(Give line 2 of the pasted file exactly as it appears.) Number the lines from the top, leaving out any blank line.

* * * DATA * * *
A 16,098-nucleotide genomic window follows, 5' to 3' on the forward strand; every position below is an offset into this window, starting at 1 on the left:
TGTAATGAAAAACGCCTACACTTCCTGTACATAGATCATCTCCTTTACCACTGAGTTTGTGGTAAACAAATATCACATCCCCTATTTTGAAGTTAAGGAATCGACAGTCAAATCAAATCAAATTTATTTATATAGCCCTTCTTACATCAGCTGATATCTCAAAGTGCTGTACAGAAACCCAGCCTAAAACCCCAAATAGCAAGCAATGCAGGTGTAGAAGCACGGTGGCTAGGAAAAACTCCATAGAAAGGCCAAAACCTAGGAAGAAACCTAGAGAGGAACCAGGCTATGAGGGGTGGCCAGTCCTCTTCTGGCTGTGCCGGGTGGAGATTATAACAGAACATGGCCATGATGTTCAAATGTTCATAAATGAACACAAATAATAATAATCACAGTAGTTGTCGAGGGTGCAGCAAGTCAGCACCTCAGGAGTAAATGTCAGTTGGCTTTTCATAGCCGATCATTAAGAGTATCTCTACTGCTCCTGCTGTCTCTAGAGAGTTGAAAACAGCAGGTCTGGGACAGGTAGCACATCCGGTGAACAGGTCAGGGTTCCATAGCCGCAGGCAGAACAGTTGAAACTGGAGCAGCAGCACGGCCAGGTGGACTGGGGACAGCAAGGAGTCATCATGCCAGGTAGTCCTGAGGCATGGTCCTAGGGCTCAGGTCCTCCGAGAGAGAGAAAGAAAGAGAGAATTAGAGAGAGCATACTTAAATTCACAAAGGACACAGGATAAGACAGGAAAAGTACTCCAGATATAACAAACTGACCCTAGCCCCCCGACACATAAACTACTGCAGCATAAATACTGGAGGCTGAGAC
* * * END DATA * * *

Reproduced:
TGTAATGAAAAACGCCTACACTTCCTGTACATAGATCATCTCCTTTACCACTGAGTTTGTGGTAAACAAATATCACATCCCCTATTTTGAAGTTAAGGAATCGACAGTCAAATCAAATCAAATTTATTTATATAGCCCTTCTTACATCAGCTGATATCTCAAAGTGCTGTACAGAAACCCAGCCTAAAACCCCAAATAGCAAGCAATGCAGGTGTAGAAGCACGGTGGCTAGGAAAAACTCCATAGAAAGGCCAAAACCTAGGAAGAAACCTAGAGAGGAACCAGGCTATGAGGGGTGGCCAGTCCTCTTCTGGCTGTGCCGGGTGGAGATTATAACAGAACATGGCCATGATGTTCAAATGTTCATAAATGAACACAAATAATAATAATCACAGTAGTTGTCGAGGGTGCAGCAAGTCAGCACCTCAGGAGTAAATGTCAGTTGGCTTTTCATAGCCGATCATTAAGAGTATCTCTACTGCTCCTGCTGTCTCTAGAGAGTTGAAAACAGCAGGTCTGGGACAGGTAGCACATCCGGTGAACAGGTCAGGGTTCCATAGCCGCAGGCAGAACAGTTGAAACTGGAGCAGCAGCACGGCCAGGTGGACTGGGGACAGCAAGGAGTCATCATGCCAGGTAGTCCTGAGGCATGGTCCTAGGGCTCAGGTCCTCCGAGAGAGAGAAAGAAAGAGAGAATTAGAGAGAGCATACTTAAATTCACAAAGGACACAGGATAAGACAGGAAAAGTACTCCAGATATAACAAACTGACCCTAGCCCCCCGACACATAAACTACTGCAGCATAAATACTGGAGGCTGAGAC